If you have a mental illness or a physical disability, you are screwed under the 1938 Fair Labor Standards Act. That is when the minimum wage for the disabled was set at $0.00. That is right, there is no minimum wage for people like me and you. Fortune Magazine describes the reasoning:

Congress passed the original legislation 76 years ago because it “rightfully felt that these individuals had the desire to be part of the fabric of America,” says Anil Lewis, director of advocacy and policy for the National Federation of the Blind. But that was a different time; when “discrimination was inevitable because service systems were based on a charity model, rather than empowerment and self-determination and when societal low expectations for people with disabilities colored policy making,” the National Council on Disability says.

This is what allows organizations such as Goodwill to give its workers subminimum pay. Hillary Clinton has noticed the problem (Senator Sanders seems to be ignorant of it) and promises to do something about it. We deserve the right to be able to support ourselves whether we are blind or deaf or mentally ill. Currently, we don’t get the same $7.25 that everyone else gets. The message becomes we are not able. This is nonsense.

If we can do the work, then we deserve the fair wage. No more should we be an underpaid slave class for nonprofits. It is time to join Hillary Clinton in her call for fairness for all. We have the right to be self-sufficient.

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The Red Amaryllis

Posted on in Poems

The red amaryllis
bloomed between the two Easters,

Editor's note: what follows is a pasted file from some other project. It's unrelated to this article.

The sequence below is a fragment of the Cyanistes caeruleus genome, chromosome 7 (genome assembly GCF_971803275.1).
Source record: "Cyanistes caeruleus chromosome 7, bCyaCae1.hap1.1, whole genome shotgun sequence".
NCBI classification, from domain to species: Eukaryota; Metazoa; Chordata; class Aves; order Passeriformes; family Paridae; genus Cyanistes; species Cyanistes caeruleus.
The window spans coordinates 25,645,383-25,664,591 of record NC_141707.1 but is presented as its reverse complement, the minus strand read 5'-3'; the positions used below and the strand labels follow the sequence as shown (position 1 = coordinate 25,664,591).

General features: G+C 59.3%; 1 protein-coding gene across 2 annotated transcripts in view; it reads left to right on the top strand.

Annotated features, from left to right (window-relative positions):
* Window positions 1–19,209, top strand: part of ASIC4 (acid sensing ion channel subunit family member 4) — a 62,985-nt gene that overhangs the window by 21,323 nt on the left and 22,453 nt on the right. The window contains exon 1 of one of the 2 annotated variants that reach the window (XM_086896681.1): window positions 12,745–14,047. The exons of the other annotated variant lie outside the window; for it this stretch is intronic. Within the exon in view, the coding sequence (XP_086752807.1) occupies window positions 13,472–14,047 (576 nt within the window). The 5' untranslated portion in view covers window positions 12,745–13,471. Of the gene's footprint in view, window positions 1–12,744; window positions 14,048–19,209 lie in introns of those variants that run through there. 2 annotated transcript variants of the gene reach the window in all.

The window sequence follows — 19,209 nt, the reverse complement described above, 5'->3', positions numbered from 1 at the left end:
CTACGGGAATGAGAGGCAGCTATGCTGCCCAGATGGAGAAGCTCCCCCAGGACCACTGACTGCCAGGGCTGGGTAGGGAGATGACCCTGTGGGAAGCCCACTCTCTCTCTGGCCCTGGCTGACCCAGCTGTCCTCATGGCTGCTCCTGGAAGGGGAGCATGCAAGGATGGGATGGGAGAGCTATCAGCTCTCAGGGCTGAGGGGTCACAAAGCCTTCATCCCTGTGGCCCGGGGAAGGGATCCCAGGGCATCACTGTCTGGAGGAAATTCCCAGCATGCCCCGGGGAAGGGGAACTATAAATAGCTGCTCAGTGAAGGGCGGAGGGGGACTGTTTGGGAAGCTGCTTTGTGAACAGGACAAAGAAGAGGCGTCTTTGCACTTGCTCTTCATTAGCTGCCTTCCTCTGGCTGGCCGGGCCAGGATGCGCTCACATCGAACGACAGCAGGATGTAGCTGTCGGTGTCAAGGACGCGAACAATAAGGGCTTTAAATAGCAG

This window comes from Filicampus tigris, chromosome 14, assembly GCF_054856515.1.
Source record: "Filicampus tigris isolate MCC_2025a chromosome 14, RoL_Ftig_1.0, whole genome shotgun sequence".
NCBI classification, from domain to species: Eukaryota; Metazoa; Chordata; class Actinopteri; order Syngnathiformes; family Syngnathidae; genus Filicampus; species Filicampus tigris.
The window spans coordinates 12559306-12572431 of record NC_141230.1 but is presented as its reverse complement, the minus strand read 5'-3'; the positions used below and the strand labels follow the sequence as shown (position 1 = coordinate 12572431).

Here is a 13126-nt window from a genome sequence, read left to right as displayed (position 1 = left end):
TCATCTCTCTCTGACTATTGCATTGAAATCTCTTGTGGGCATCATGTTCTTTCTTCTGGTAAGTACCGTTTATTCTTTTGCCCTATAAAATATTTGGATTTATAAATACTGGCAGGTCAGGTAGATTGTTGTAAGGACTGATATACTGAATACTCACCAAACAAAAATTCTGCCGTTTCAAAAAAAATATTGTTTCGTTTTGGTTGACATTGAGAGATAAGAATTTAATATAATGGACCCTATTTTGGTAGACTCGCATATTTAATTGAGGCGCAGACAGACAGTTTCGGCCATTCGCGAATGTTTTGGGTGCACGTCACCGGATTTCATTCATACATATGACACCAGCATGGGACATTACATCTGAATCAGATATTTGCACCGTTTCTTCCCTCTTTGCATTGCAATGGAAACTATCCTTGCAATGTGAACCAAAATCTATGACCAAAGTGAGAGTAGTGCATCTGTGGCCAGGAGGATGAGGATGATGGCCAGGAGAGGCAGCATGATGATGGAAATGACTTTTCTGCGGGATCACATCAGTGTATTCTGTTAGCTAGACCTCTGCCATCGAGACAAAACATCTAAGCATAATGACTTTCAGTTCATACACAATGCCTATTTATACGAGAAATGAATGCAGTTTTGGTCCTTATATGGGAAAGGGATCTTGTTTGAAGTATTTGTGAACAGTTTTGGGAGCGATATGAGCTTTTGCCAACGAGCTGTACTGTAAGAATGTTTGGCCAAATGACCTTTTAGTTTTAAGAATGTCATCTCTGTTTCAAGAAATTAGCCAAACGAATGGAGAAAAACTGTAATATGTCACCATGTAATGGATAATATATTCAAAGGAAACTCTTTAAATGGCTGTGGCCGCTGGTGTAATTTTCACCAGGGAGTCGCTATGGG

hugged by the cactus
spewing their spring flowers.

The cat scratched her chin
on the needles
but of the red amaryllis
she found no use.

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Scout Law

Posted on April 4, 2016 in Childhood Poems

A Scout is…

Trustworthy
as Steve Casmus who chopped
a hole in the ice with an ax,
dropped it in,
and blamed it on me.

Loyal
to my peers
who swore in secret
and smoked behind the outhouse.

Helpful
to the Girl Scouts.

Friendly
except
to the bullied,
the lonesome,
and boys who cry.

Courteous
when talking to adults
rude when mocking each other
or the Scoutmaster
when he was asleep in his tent.

Kind
as the guy
who ridiculed me
for the way I didn’t part my hair

Obedient
when others were
and when it suited me.

Cheerful
when I climbed steep hills
listening
my heart pounding
from a defect unseen.

Thrifty
for no other reason
than my parents paid me
fifty cents a week

Brave
as the guys who attacked me
because they knew I was strong
as a manatee,
taking their blows quietly,
without resistance.

Clean
as the dust that spotted me
through my khaki pants.

Reverent
until my faith died
in a tent, telling dirty jokes
at a Catholic retreat.

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Depression

Posted on March 24, 2016 in Depression Poems

A white waste fades to gray,
gray sky, gray thought sinking,
stinking of the morass’s
scent of oily smoke.

I live here sometimes
listening to the voices of the white noise
screaming at the nonsense of my past,
shouting the nonsense of my past
ad nauseum
until the dead raven sings.

I am not yet happy with this poem — I am looking for a better end of the first line.